2023 Mid-Year Patent News

From new USPTO offices to landmark Supreme Court patent cases to patent eligibility reform legislation, 2023 has shaped up so far as a busy year for the patent world.

From new USPTO offices to landmark Supreme Court patent cases to patent eligibility reform legislation, 2023 has shaped up so far as a busy year for the patent world.

Learn more about some of the most important patent-related news of 2023 in our annual Juristat mid-year review.

At the USPTO
Office Switches to Electronic Patent Grants

In February, the USPTO announced that it was ending the practice of issuing paper versions of granted patents to applicants, instead opting to issue patents as electronic “eGrants.” During a transition period (the exact duration of which is undetermined), the Office will continue to issue a paper version as a ceremonial copy. At the end of the transition period, a paper version will still be available for a nominal fee. The Office estimates that moving to eGrants will save about $2 million annually in printing and mailing costs. Another benefit of the eGrant system is that applicants will receive their electronic patent in PDF format on the day of issuance.

Council for Inclusive Innovation Launches Initiative to Expedite Patent Applications for First-Time Filers

The USPTO announced in March that its Council for Inclusive Innovation was launching its First-Time Filer Expedited Examination Pilot Program. The program is open to individuals and businesses that qualify for micro entity status and aims to expedite the issuance of a first Office Action on their applications. The program does not give patent examiners a specific deadline by which to issue a first Office Action; rather, it allows applicants to file a petition to afford their applications “special status.” If granted, their applications will then advance out of turn to examination. Director Vidal states that expedited review of eligible applications will allow first-time filers with micro entity status to make key business decisions at an earlier stage as they work to take their innovations to market.

The Office will accept applications to the program through March 11, 2024, or until it receives 1,000 applications, whichever is sooner.

As of August 8, 2023, only 27 applications have been granted special status through this program.

Proposals for Reform at the Patent Trial and Appeal Board

In April, the Office announced an Advance Notice of Proposed Rulemaking regarding proposed changes to Patent Trial and Appeal Board (PTAB) practice. The proposed reforms concern the Board’s ability to discretionarily deny petitions for inter partes review (IPR) and post-grant review (PGR). The Board’s discretionary power has been hotly debated since the proceedings launched over a decade ago, as it allows the Board to deny otherwise meritorious petitions on procedural grounds. The Office states that the proposed rule would (1) promote and protect innovation and investment and (2) protect against patentee harassment.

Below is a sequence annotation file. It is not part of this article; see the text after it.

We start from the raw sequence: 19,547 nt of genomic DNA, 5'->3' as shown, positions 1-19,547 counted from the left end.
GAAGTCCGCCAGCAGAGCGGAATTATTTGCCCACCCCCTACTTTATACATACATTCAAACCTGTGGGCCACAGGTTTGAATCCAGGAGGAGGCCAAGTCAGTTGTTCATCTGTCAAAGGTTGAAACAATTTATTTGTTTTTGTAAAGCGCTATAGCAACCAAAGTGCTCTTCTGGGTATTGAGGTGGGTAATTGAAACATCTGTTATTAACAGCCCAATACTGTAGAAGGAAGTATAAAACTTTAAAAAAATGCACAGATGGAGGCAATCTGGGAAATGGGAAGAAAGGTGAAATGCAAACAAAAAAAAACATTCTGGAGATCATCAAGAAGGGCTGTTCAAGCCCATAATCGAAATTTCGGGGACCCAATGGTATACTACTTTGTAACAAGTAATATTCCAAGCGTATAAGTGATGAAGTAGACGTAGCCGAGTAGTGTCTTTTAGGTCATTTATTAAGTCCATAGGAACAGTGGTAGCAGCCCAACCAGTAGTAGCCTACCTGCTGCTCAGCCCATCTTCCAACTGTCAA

The proposal would provide for discretionary denial of petitions in the following categories, subject to certain conditions and exceptions:

  1. Petitions filed by certain for-profit entities
  2. Petitions challenging under-resourced patent owner patents where the patentee has or is attempting to bring a product to market
  3. Petitions challenging patent claims that were previously subject to a final adjudication upholding the claims against patentability challenges in district court or in another post-grant proceeding at the USPTO
  4. Petitions raising previously addressed prior art or arguments
  5. Petitions challenging patents subject to ongoing parallel litigation in district court
  6. Serial petitions
  7. Parallel petitions

For more information about the proposed rulemaking, please see Juristat’s full coverage of it here.

Office Takes First Steps to Open Southeast Regional Office and New Community Outreach Offices

The USPTO’s headquarters are in Alexandria, Virginia, and for many years, that was the Office’s only location. That all changed with the passage of the America Invents Act of 2011, which established four regional offices in an effort to meet inventors where they are. The existing regional offices are located in Detroit, MI; San Jose, CA; Denver, CO; and Dallas, TX.

The Office has now been authorized to establish an additional regional office in the southeast region of the US, as well as four community outreach offices (COOs), by the Unleashing American Innovators Act of 2022.

The Southeast Regional Office will serve the states of Virginia, North Carolina, South Carolina, Georgia, Florida, Tennessee, Alabama, Mississippi, Louisiana, and Arkansas. A specific location has not yet been chosen, but the Office plans to consider the following factors when selecting a site:

  1. Number of patent-intensive industries located near the site
  2. Number of research-intensive institutions, including higher education, located near the site
  3. Governmental and business frameworks, at both the state and local levels, that support intellectual property-intensive industries located near the site